With Metal Hammer's new issue (opens in new tab) being an enormous celebration of Metallica to commemorate their upcoming 40th anniversary, who better to speak to about the band's early days than fellow Big Four alumni Kerry King?
Founded the same year as Metallica, Slayer were the extreme metal ying to Metallica's chart-storming yang, both bands helping turn thrash metal into a globe-spanning phenomenon. King had plenty to say about Metallica's world-conquering ascent. Talking about the early days of thrash, he recalled the resentment felt against Los Angeles status as the self-styled capital of 80s hair metal.
"I obviously can’t speak for Metallica, but they probably avoided Hollywood as much as we did, because that was glam central," he told Hammer journalist Joe Daly. "Orange County, where I’d seen them play, that’s where a ton of heavier bands and punkier bands came from."
As for The Black Album, which polarised thrash fans at the time (whilst cementing their status as the biggest metal band on the planet), King said, "I may not have been super-stoked on it, but I never hated it the way a lot of people did. To this day, I like that record a lot. I think it’s Metallica but I don’t think it’s thrash Metallica."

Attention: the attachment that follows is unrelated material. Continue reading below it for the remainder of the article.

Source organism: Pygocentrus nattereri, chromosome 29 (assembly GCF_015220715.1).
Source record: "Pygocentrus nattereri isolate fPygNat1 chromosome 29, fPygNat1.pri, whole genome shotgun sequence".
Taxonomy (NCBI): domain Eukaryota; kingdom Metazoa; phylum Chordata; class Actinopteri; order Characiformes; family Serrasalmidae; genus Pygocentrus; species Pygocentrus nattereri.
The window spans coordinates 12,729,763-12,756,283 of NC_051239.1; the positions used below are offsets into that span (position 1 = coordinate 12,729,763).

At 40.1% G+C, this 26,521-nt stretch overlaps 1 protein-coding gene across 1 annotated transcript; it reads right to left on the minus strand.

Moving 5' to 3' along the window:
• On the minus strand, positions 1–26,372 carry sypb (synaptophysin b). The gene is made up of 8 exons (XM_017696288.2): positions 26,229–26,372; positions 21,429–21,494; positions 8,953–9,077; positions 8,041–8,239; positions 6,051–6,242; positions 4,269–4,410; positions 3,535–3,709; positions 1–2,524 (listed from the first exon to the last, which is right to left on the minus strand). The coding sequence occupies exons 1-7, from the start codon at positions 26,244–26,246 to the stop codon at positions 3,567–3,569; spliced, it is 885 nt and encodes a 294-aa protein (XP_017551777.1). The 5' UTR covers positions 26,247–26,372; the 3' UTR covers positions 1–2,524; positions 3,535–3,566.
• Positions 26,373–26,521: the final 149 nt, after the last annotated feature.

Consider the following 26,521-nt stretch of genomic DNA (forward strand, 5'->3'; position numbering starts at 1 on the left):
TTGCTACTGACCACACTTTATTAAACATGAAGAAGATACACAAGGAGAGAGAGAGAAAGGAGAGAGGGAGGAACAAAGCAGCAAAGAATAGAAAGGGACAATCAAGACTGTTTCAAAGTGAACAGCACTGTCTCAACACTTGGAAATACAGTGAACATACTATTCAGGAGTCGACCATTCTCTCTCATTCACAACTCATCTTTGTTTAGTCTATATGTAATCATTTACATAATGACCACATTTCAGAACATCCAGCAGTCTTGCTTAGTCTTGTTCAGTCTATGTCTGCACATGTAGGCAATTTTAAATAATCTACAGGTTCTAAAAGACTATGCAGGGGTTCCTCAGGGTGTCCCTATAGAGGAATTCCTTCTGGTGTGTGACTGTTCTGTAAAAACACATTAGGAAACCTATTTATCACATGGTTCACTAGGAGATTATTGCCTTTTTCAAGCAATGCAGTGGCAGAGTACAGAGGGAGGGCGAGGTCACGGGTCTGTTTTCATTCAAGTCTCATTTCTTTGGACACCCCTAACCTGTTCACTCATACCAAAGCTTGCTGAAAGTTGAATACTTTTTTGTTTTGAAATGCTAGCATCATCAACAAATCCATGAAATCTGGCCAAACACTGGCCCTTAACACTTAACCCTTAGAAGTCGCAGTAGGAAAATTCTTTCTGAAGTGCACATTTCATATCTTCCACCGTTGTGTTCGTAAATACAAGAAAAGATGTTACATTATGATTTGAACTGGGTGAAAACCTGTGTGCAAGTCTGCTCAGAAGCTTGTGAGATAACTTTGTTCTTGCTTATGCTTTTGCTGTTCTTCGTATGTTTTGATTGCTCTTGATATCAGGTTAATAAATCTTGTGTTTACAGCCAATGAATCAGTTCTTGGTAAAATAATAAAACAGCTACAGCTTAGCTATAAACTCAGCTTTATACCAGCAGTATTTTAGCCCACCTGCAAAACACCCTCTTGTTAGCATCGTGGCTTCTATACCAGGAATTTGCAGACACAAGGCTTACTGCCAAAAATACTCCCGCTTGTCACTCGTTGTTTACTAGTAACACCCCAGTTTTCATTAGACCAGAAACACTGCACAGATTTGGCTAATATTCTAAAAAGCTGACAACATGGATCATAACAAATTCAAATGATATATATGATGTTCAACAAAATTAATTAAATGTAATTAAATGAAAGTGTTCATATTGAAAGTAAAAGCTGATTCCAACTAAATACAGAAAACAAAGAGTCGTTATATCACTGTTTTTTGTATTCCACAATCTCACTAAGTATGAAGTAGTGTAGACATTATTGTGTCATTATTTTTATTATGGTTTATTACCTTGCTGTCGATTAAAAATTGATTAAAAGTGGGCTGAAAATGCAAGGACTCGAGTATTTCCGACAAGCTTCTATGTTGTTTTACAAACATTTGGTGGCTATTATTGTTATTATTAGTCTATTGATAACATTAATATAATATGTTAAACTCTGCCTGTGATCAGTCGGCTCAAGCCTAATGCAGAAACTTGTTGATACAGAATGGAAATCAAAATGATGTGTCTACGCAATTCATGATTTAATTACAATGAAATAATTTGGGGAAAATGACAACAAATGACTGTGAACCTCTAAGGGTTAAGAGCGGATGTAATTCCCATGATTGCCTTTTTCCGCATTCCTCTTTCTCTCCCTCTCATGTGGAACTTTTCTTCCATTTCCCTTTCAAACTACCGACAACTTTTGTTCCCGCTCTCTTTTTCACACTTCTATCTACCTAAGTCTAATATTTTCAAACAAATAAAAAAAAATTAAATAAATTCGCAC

"There was so much grief over that when it came out. And to be honest with you, everything that came out after that for a long time, that’s what I have a problem with. But The Black Album? It’s still heavy. It’s got some fast stuff on it."
The new Metal Hammer features 40 brand new interviews conducted with the group’s trusted inner circle: childhood friends, rock star heroes, ex-bandmates, the producers who helped shape their sound, the music industry players who set them on the path to glory and musician peers from thrash metal’s ‘Big Four’ who watched on in wonderment as James Hetfield and Lars Ulrich willed their scrappy Los Angeles garage band to become the biggest metal act in the world.
To read the full in-depth interview with Kerry King, pick up the special, star-studded ‘Metallica 40’ issue of Metal Hammer (opens in new tab), out now.